Arthur from the Simply Outdoors blog posted an interesting article about promoting hunting. The idea came from an article written by Shane Mahoney, Head of Research for the Canadian provinces of Newfoundland and Labrador.
In his article Mahoney outlines the agendas of hunters and anti hunters and how they represent them to the public. He summarizes that while the animal rights put a human perspective on the issue, the hunters seem to miss this part of their argument completely. While it is important to state that hunting does have many benefits to wildlife conservation, society and the economy, it is also, if not more so, important to explain why we engage in hunting. What do we get personally out of hunting?
This is an important point with which I have to fully agree with Mahoney and Arthur. In fact I have often written about the human aspect of hunting. It is my belief that by just stating the obvious and cold facts of hunting doesn’t do us a great service. I even would go as far as to say that doing only this lets us appear as emotionless, perhaps even cold blooded to a point.
On the other hand if we explain to people why it is that we hunt and what our feelings are we appear as humans and thus sound believable because people can relate to us personally. It is very likely that the lack of the human factor, feelings and motivations, in our explanations makes it so difficult to explain to a non-hunter what hunting is all about and why we hunt. “I hunt because it contributes to the community and is a proven method to wildlife control” does sound rather impersonal and removed to a non-hunter. It’s also an explanation that leaves more questions than answers.
On the other hand, if I let a non-hunter know my personal motivations and benefits then he might understand and realize that I am a caring person and not the uneducated trigger-happy imbecile that the animal rights and anti hunters portray to be a hunter.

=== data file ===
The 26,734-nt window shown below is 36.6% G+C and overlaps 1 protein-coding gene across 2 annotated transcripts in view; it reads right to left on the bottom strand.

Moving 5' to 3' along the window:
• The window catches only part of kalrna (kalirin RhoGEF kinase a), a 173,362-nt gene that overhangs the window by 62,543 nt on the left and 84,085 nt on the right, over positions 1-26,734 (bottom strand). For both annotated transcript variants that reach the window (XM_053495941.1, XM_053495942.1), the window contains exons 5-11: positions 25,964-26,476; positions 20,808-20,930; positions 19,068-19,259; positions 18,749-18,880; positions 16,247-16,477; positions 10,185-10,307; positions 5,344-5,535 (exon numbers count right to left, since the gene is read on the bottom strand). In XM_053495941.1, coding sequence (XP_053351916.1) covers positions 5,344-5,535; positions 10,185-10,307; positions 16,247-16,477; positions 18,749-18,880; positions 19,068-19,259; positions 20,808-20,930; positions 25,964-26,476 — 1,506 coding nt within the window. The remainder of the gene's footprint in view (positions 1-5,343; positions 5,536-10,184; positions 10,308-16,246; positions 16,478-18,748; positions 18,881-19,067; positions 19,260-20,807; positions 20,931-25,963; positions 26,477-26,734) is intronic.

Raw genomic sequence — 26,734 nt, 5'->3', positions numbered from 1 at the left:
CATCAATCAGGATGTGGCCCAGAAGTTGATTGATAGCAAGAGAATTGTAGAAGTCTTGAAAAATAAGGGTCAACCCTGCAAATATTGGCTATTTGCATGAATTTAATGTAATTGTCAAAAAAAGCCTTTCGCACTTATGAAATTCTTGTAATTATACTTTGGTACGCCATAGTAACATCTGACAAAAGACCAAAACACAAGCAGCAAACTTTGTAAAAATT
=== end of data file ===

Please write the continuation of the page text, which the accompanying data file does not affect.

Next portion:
On that note I will leave you with the personal reasons of why I hunt.
- For me hunting is a way of life. I have grown up in a family of hunters and anglers and do not know any different. To me hunting is not a sport, it is part of who I am as a person and denying that would be to deny part of me and to live a lie.
- Hunting is an important part of our human nature. People are hunters; even the ones that do not hunt animals still have that instinct in them. Recognizing and endorsing this part of our natural make up has made me a more balanced and happier person.
- Although in the modern world there is no requirement to provide food by means of hunting and gathering it still gives me great satisfaction to do so and it brings me closer to my natural roots. Providing food and nourishment through hunting is a skill that needs disciple, patience, endurance and knowledge. Such characteristics also serve a person well in everyday life.
- As a hunter I have learned the skills that once were common to all humans and it gave me a greater understanding of what my place in nature is. I have realized that we are not a separate entity but rather just one small part of nature. This in turn has made me more aware of just how small our earth is and how short our time here is. The realization of this resulted in more respect for what some call God’s creation and others Evolution.
- While shooting an animal is the intended goal of every hunt it is not necessarily the driving force that makes me to go hunting. Being able to forget the chores of everyday life and becoming one with nature, absorbing every intricate detail around me, if only for a few hours, has an overall relaxing and healing effect on me.
- Above all hunting has taught me respect for nature, animals and other humans. And finally hunting has given me enjoyable experiences, camaraderie and memories that I will treasure for the rest of my life.
Tags: Why Do We Hunt, Simply Outdoors, Promoting The Hunting Heritage